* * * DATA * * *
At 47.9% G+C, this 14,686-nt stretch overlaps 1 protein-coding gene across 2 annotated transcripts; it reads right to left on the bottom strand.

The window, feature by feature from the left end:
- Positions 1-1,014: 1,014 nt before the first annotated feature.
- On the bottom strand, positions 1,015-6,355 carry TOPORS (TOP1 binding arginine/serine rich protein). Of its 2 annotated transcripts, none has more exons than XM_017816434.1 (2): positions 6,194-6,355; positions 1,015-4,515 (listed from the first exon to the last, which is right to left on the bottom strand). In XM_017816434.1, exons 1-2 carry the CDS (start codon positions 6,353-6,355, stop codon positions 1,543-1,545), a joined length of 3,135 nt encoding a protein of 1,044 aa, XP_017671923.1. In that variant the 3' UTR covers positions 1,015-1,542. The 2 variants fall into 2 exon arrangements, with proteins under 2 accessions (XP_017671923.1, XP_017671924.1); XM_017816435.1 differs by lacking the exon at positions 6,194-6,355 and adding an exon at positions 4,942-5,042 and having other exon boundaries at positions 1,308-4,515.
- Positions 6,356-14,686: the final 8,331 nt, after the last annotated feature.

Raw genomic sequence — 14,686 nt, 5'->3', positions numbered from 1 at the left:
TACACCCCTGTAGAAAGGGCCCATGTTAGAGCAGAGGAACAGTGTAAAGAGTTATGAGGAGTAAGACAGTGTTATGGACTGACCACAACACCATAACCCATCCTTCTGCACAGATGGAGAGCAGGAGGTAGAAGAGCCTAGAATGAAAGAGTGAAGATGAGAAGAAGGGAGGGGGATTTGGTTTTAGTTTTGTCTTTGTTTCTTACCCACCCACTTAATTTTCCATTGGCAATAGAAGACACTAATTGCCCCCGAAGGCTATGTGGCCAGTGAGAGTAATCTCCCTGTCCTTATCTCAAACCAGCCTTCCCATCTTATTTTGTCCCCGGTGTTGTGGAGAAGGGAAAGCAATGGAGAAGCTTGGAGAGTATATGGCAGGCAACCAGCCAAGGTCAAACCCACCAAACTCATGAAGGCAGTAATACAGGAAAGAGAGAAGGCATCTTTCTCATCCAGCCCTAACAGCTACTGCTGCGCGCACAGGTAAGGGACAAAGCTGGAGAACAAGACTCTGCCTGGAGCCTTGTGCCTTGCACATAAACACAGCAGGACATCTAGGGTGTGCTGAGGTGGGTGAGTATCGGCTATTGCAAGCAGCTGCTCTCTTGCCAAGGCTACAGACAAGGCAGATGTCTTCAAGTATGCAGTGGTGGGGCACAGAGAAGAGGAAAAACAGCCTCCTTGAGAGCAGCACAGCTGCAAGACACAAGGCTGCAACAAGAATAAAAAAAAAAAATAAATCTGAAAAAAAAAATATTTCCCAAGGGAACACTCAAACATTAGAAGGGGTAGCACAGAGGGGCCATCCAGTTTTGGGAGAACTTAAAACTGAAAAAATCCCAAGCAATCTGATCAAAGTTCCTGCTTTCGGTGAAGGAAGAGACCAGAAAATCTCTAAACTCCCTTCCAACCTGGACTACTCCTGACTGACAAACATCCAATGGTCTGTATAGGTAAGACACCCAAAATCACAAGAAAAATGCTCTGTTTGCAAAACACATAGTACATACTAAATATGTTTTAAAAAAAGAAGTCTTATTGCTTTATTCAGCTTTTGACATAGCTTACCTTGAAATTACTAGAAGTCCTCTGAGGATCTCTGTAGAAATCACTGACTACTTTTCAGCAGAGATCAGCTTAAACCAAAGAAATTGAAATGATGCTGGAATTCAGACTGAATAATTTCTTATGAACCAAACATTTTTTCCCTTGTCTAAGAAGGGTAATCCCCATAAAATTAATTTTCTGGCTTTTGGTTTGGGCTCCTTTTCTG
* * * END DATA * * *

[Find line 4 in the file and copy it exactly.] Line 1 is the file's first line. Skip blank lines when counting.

- On the bottom strand, positions 1,015-6,355 carry TOPORS (TOP1 binding arginine/serine rich protein). Of its 2 annotated transcripts, none has more exons than XM_017816434.1 (2): positions 6,194-6,355; positions 1,015-4,515 (listed from the first exon to the last, which is right to left on the bottom strand). In XM_017816434.1, exons 1-2 carry the CDS (start codon positions 6,353-6,355, stop codon positions 1,543-1,545), a joined length of 3,135 nt encoding a protein of 1,044 aa, XP_017671923.1. In that variant the 3' UTR covers positions 1,015-1,542. The 2 variants fall into 2 exon arrangements, with proteins under 2 accessions (XP_017671923.1, XP_017671924.1); XM_017816435.1 differs by lacking the exon at positions 6,194-6,355 and adding an exon at positions 4,942-5,042 and having other exon boundaries at positions 1,308-4,515.